Built by Roma Agrawal
★ ★ ★ ★ ★
The wind blows, the ground shakes, and your home remains standing whether it is stick-built or a skyscraper of steel and concrete. There are specific reasons why this is the case, and structural engineer Roma Agrawal’s new book Built: The Hidden Stories Behind Our Structures explains in lucid prose just how that miracle comes about. It is a primer on how to build a structure that will endure.
This is a useful companion to Fallen Glory by James Crawford, a sobering look at how mankind has historically built fine structures and chosen to reduce those same buildings to rubble. In Built, Agrawal shows us how buildings, tunnels, and bridges are constructed. In doing so, she also reveals how pride or even small mathematical errors can lead to disasters. Her explanations of historical and modern building methods bring a perspective that is enlightening and entertaining, and range in subject from both Roman concrete to modern construction that allows a building to “float” over unstable ground.
Agrawal covers topics that range from building up structures to dreaming about what may be coming. She discusses the effects of force, fire, clay, earth, sky, and hollow. Simple line drawings reveal the grace behind even the most arcane, professional jargon. Her descriptions and comparisons are so compelling that it is difficult to decide which best convey the delight one receives from this book. The chapter on “force” is a good example: force comes from gravity and wind, so the weight and height of a structure are significant variables. The engineer who designs that structure must compute its weight and height, not to mention the properties of the materials being used and even the potential number of people who will be in or on the structure. Taller buildings and bridges sway to varying degrees. Their “resonance” is the tendency of a structure to quiver or vibrate from force (think what happens when a tuning fork is struck). Who knew, for example, that the frequency of the steel deck of the Northumbria University Footbridge, for which Agrawal designed the cables, “was close to the frequency of walking pedestrians, which meant it was in danger of resonating.” Too much movement would bring disaster; the Tacoma Narrows Bridge collapse in 1940 is an extreme example.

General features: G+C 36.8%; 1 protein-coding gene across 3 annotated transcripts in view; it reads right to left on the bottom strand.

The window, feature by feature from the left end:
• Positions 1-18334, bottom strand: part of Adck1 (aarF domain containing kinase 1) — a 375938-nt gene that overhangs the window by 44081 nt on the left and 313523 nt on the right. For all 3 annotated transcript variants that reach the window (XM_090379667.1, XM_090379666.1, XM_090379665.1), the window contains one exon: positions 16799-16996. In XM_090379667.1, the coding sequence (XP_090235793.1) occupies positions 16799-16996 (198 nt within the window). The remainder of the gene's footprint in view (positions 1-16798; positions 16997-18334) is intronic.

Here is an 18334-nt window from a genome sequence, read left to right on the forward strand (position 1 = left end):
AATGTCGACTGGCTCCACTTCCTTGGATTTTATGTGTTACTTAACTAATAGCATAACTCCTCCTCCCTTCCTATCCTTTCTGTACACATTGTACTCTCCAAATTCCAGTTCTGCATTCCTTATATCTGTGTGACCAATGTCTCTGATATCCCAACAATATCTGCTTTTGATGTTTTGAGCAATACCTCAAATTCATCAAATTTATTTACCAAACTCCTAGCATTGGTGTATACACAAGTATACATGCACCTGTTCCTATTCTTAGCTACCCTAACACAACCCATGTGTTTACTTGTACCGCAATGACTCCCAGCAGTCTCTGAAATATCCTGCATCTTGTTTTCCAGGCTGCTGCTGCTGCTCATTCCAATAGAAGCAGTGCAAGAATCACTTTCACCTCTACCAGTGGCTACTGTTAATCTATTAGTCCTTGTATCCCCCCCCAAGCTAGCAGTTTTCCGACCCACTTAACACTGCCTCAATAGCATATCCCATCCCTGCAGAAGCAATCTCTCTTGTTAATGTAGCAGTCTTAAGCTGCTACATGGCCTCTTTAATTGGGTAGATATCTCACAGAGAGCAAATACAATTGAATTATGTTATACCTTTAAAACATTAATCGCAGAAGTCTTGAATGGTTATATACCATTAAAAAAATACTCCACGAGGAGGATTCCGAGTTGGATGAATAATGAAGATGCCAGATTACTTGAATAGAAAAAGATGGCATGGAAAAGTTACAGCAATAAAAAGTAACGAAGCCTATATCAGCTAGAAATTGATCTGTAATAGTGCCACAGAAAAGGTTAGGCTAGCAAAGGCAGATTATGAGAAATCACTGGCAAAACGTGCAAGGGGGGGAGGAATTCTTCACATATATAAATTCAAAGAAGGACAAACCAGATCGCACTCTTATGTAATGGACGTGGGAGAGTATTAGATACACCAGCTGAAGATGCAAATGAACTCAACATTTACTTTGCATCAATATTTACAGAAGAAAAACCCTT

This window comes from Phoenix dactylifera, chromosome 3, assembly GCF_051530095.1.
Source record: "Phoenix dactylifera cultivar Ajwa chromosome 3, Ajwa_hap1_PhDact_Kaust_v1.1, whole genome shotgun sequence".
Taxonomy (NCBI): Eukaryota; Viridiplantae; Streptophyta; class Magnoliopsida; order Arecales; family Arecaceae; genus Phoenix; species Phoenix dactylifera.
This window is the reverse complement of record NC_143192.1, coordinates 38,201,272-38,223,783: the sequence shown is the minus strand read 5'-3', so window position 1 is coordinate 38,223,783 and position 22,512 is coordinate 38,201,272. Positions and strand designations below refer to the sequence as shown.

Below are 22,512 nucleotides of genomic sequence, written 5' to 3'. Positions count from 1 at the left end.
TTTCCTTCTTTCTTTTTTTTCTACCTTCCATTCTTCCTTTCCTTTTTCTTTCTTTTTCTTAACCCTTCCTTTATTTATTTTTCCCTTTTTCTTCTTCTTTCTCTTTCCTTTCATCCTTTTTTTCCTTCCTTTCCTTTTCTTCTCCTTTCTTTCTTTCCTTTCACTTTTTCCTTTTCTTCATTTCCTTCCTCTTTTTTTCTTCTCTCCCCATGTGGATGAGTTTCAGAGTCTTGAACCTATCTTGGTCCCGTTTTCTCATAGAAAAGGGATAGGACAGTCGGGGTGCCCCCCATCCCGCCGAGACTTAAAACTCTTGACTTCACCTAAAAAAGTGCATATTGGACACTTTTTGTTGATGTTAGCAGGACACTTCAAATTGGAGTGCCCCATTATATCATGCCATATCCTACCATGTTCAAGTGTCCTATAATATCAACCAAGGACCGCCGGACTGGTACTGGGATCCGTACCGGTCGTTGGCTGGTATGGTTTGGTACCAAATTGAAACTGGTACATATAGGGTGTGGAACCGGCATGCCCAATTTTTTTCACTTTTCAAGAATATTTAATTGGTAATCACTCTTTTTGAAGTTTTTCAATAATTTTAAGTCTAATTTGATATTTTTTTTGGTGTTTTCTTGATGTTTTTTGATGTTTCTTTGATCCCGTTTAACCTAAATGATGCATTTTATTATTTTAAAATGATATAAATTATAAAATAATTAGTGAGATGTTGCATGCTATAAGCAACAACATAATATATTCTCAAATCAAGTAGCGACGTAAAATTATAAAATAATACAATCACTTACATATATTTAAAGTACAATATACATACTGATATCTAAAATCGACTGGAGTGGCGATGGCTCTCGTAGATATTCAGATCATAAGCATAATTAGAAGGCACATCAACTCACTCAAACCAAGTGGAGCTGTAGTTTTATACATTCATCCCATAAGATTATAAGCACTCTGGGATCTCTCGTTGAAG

The chapter “Pure” notes that the structures Agrawal designs “are skeletons: until they have water, they are merely uninhabitable shells.” This leads to a brief history of how people have found fresh water and conveyed it to a place where it can be utilized. Even two millennia past, the Persians developed sophisticated means of finding water and retrieving it. Once found, means of storing it for later use had to be developed. We know the Romans built magnificent aqueducts, but few know of the even more magnificent Basilica Cistern underneath central Istanbul, and its immense walls that contain enough water to fill “32 Olympic-sized swimming pools.” Built in 532 AD, it still contains water within its beautiful walls and is a must-see for any tourist lucky enough to visit Istanbul. (Of course, many have already seen it in From Russia with Love and will remember it from the novel or film Inferno.) Agrawal ends this chapter with a visit to Singapore and its “Four National Taps”: “the four sources of water it will harness as efficiently as possible” in order to become nearly self-sufficient in water. Rainwater, continuing to import water from Malaysia, recycled water, and seawater are the means to that independence.
In the course of this most excellent book, Agrawal draws on her personal experiences in designing major bridges, The Shard in London, and other structures. Only thirty-three years old, she helps build big projects and is often the only woman on her design team. She can be found on TEDx, at various university and television presentations, or at her website: www.romatheenginer.com.